Government & Politics

Judge tells city to begin providing purchasing-database records to The Lens

A judge cleared the way Thursday for The Lens to begin getting public records from the city’s purchasing database, seven months after the nonprofit news outlet first requested it.

In a closed-door conference with attorneys, Civil District Court Judge Kern Reese told the city to provide The Lens with a list of vendors from the BuySpeed database. This will allow reporters to make specific requests for receipts, invoices and other documentation in their attempt to track the city’s spending, even as they wait for the city to produce the entire database.

Lens editor Steve Beatty said today’s decision was a step in the right direction.

“This is a solid start to opening up to public view the city’s contracting and purchasing records,” Beatty said. “We look forward to working further with the city to see precisely how taxpayer money is being spent.”

The Lens sued the city earlier this year for habitually failing to provide records in a timely manner. State law says records must be produced immediately. If they’re in use, the city must set a time within three business days to comply. The city’s practice is to send a letter within three business days stating that it is working on the request. These so-called “initial response letters” typically do not indicate when the records will be made available.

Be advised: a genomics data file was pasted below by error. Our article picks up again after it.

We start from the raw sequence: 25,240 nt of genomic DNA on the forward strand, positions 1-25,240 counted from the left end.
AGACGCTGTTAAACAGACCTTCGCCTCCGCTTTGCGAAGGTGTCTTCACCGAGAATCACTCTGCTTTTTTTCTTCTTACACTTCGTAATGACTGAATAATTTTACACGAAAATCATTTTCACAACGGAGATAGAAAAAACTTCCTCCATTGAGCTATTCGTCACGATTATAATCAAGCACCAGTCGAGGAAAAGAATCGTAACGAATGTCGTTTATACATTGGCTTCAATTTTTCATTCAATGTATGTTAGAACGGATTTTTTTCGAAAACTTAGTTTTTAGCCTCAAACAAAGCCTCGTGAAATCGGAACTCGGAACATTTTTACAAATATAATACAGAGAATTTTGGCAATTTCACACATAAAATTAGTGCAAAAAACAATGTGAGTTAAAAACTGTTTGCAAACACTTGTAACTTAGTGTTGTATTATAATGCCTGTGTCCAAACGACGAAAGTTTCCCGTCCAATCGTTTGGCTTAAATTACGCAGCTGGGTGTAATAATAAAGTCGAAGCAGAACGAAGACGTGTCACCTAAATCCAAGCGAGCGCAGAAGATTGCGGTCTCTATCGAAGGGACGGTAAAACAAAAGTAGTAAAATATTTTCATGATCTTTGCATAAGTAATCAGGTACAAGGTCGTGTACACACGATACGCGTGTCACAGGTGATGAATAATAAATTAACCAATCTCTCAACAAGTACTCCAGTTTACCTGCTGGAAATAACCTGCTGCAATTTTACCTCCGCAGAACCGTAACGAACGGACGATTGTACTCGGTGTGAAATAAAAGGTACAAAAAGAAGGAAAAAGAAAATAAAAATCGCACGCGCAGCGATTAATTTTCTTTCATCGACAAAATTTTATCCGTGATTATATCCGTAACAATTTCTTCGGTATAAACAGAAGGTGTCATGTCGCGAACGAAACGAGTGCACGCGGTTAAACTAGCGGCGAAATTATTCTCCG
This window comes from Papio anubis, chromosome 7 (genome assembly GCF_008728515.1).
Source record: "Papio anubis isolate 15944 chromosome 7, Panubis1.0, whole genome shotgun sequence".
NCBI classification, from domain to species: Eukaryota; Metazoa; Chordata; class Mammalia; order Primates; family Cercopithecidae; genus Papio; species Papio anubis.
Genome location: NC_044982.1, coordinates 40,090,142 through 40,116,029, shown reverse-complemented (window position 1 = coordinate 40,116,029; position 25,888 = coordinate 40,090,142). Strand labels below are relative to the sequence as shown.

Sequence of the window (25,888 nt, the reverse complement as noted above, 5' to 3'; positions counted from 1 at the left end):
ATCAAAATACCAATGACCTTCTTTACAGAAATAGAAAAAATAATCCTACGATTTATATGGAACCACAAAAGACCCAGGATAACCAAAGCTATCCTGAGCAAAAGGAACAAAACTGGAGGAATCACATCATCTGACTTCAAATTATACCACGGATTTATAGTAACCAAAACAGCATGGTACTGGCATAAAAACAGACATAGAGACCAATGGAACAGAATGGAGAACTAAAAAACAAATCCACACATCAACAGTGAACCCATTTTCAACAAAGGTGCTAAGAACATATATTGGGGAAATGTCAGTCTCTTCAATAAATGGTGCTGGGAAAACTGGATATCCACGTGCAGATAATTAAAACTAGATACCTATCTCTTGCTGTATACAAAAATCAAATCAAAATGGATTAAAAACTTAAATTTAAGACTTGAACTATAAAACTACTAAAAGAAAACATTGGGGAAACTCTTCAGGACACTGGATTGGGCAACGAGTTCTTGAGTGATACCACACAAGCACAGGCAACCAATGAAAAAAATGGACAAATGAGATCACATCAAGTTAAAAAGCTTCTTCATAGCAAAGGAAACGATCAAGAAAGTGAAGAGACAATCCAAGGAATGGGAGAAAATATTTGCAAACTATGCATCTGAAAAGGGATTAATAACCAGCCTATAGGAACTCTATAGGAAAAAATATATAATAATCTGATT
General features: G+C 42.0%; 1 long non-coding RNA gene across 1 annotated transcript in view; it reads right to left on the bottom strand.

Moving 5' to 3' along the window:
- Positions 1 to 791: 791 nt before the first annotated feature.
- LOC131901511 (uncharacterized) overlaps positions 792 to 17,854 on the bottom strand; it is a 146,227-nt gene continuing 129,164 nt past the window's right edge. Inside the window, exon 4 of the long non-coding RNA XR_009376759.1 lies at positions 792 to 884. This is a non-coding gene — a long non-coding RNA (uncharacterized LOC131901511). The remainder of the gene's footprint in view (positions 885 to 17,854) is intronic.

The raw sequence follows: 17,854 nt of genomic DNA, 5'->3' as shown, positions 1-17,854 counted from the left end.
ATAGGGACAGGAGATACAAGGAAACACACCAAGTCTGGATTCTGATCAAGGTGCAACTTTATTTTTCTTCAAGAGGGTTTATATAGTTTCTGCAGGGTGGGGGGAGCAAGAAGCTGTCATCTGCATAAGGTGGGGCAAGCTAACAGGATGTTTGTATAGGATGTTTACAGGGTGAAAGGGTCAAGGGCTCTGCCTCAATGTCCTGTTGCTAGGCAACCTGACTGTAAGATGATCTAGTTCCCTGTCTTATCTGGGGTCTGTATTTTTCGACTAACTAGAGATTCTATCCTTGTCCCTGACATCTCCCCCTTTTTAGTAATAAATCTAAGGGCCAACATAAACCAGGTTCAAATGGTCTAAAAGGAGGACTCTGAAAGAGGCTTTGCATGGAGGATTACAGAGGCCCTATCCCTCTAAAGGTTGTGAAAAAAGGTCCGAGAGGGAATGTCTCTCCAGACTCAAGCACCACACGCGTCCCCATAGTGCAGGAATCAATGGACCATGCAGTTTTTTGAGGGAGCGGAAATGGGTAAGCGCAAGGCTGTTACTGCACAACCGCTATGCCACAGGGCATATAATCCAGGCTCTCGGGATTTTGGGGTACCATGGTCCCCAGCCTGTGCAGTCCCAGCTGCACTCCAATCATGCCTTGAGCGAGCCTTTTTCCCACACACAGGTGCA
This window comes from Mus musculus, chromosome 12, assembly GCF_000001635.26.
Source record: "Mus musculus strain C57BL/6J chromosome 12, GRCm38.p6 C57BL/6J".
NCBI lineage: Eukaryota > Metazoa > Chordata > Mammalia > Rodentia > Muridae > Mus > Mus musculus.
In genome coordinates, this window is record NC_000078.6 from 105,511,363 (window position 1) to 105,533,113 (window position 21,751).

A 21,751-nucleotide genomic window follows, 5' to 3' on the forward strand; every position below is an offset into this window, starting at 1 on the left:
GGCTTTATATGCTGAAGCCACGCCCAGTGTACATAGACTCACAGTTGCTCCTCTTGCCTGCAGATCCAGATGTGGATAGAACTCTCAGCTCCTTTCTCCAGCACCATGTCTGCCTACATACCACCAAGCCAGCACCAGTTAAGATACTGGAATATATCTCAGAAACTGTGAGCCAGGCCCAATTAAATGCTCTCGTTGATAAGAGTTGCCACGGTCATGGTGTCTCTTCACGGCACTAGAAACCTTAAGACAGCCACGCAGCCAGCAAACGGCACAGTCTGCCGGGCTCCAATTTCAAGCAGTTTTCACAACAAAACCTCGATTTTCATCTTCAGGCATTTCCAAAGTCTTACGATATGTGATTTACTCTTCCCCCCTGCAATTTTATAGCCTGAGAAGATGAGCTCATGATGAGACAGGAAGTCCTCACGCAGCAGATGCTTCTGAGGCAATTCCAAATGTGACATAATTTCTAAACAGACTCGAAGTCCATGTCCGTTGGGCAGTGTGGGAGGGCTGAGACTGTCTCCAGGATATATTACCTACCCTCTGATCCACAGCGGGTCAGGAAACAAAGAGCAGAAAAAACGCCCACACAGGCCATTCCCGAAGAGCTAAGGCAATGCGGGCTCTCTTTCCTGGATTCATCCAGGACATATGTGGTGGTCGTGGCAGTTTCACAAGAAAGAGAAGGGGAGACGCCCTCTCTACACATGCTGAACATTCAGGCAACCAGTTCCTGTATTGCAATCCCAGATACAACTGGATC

When it filed, The Lens cited five unfulfilled requests in the lawsuit. Days later the city produced four of the five requests.

But the city has failed to produce the BuySpeed database, which tracks payments to city vendors.

Reese initially issued a ruling that dismissed the matter and said the city had provided all the records, but The Lens was granted today’s rehearing after it brought the unfulfilled request to the judge’s attention.

Reese met with three lawyers from the city attorney’s office along with Lens attorney Scott Sternberg, of Baldwin Haspel Burke & Mayer, for about 30 minutes.

“We’re very pleased with the judge’s decision today,” Sternberg said. “We think this clears the way for The Lens to review the expenditure of public funds.”

Sternberg said the judge set a status conference for Oct. 14 to determine the city’s progress with complying.

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